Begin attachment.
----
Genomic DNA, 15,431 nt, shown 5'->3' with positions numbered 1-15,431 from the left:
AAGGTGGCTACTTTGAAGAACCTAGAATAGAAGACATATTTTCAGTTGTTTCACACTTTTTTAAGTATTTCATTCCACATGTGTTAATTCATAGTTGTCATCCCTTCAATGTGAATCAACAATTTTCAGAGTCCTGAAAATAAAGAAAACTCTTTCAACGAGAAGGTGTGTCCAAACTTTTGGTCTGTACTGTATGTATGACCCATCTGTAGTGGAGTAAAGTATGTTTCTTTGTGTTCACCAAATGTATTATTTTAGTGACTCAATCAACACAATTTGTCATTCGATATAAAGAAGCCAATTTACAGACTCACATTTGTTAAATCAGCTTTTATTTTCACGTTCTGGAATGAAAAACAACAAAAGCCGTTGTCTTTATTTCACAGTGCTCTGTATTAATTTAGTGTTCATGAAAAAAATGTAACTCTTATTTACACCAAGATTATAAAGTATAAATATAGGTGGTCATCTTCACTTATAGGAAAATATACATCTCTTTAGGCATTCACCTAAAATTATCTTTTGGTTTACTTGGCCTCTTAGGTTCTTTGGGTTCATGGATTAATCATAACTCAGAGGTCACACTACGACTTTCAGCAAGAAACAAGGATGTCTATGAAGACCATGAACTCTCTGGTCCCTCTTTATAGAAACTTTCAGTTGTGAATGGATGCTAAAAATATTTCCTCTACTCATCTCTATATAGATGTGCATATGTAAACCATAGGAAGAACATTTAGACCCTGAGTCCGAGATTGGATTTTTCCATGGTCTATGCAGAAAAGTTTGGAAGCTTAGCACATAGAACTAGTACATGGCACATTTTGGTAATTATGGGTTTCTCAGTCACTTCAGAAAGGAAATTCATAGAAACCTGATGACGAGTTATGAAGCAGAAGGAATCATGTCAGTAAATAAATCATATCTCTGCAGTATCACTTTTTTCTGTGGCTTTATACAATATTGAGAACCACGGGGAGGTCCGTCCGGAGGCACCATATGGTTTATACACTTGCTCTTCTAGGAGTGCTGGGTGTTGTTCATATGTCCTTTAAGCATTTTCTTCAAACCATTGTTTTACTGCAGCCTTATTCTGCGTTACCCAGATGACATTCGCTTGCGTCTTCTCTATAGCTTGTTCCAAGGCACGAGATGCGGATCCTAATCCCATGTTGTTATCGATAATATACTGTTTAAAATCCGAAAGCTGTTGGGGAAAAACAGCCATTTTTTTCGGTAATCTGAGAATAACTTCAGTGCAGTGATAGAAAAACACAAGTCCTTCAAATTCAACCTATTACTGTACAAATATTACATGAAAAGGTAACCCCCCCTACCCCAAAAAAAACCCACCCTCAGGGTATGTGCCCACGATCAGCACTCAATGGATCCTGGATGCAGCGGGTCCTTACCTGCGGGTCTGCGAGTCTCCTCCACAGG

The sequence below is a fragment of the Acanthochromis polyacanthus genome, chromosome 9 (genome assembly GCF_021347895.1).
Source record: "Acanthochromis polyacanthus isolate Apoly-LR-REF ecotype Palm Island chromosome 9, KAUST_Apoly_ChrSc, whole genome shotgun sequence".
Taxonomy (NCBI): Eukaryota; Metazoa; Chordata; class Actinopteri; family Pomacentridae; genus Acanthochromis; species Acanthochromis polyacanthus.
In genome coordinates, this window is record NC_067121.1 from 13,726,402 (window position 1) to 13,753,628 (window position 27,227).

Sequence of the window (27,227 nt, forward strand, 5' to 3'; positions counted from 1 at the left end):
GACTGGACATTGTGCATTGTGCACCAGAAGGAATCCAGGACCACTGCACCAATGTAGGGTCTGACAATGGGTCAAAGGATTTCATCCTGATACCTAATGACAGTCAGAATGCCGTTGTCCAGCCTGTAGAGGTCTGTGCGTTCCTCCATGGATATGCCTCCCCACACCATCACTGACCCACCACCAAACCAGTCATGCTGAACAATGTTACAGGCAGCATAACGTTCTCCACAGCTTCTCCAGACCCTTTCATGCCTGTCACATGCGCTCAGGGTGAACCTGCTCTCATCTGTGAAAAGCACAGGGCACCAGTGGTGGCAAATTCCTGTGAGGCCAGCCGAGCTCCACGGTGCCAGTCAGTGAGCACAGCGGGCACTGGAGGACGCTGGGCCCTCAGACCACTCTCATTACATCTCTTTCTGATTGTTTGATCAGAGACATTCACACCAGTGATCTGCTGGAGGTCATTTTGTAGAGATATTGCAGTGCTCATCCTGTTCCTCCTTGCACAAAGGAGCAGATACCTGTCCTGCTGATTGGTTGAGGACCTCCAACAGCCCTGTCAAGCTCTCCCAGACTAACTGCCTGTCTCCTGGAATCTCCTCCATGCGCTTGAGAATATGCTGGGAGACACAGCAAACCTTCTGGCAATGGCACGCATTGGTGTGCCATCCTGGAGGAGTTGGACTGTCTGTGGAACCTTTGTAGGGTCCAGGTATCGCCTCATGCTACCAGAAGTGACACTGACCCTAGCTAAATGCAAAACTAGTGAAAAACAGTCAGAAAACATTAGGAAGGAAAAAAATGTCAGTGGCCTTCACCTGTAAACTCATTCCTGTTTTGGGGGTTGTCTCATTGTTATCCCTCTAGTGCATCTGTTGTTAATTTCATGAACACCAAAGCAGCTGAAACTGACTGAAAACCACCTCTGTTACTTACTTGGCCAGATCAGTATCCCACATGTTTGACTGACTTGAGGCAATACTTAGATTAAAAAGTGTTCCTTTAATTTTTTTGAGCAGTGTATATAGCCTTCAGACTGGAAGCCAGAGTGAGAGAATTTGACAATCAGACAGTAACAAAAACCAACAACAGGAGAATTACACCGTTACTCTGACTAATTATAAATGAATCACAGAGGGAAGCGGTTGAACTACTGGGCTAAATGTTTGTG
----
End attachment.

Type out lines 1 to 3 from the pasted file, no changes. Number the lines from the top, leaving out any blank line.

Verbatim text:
Genomic DNA, 15,431 nt, shown 5'->3' with positions numbered 1-15,431 from the left:
AAGGTGGCTACTTTGAAGAACCTAGAATAGAAGACATATTTTCAGTTGTTTCACACTTTTTTAAGTATTTCATTCCACATGTGTTAATTCATAGTTGTCATCCCTTCAATGTGAATCAACAATTTTCAGAGTCCTGAAAATAAAGAAAACTCTTTCAACGAGAAGGTGTGTCCAAACTTTTGGTCTGTACTGTATGTATGACCCATCTGTAGTGGAGTAAAGTATGTTTCTTTGTGTTCACCAAATGTATTATTTTAGTGACTCAATCAACACAATTTGTCATTCGATATAAAGAAGCCAATTTACAGACTCACATTTGTTAAATCAGCTTTTATTTTCACGTTCTGGAATGAAAAACAACAAAAGCCGTTGTCTTTATTTCACAGTGCTCTGTATTAATTTAGTGTTCATGAAAAAAATGTAACTCTTATTTACACCAAGATTATAAAGTATAAATATAGGTGGTCATCTTCACTTATAGGAAAATATACATCTCTTTAGGCATTCACCTAAAATTATCTTTTGGTTTACTTGGCCTCTTAGGTTCTTTGGGTTCATGGATTAATCATAACTCAGAGGTCACACTACGACTTTCAGCAAGAAACAAGGATGTCTATGAAGACCATGAACTCTCTGGTCCCTCTTTATAGAAACTTTCAGTTGTGAATGGATGCTAAAAATATTTCCTCTACTCATCTCTATATAGATGTGCATATGTAAACCATAGGAAGAACATTTAGACCCTGAGTCCGAGATTGGATTTTTCCATGGTCTATGCAGAAAAGTTTGGAAGCTTAGCACATAGAACTAGTACATGGCACATTTTGGTAATTATGGGTTTCTCAGTCACTTCAGAAAGGAAATTCATAGAAACCTGATGACGAGTTATGAAGCAGAAGGAATCATGTCAGTAAATAAATCATATCTCTGCAGTATCACTTTTTTCTGTGGCTTTATACAATATTGAGAACCACGGGGAGGTCCGTCCGGAGGCACCATATGGTTTATACACTTGCTCTTCTAGGAGTGCTGGGTGTTGTTCATATGTCCTTTAAGCATTTTCTTCAAACCATTGTTTTACTGCAGCCTTATTCTGCGTTACCCAGATGACATTCGCTTGCGTCTTCTCTATAGCTTGTTCCAAGGCACGAGATGCGGATCCTAATCCCATGTTGTTATCGATAATATACTGTTTAAAATCCGAAAGCTGTTGGGGAAAAACAGCCATTTTTTTCGGTAATCTGAGAATAACTTCAGTGCAGTGATAGAAAAACACAAGTCCTTCAAATTCAACCTATTACTGTACAAATATTACATGAAAAGGTAACCCCCCCTACCCCAAAAAAAACCCACCCTCAGGGTATGTGCCCACGATCAGCACTCAATGGATCCTGGATGCAGCGGGTCCTTACCTGCGGGTCTGCGAGTCTCCTCCACAGG

The sequence below is a fragment of the Acanthochromis polyacanthus genome, chromosome 9 (genome assembly GCF_021347895.1).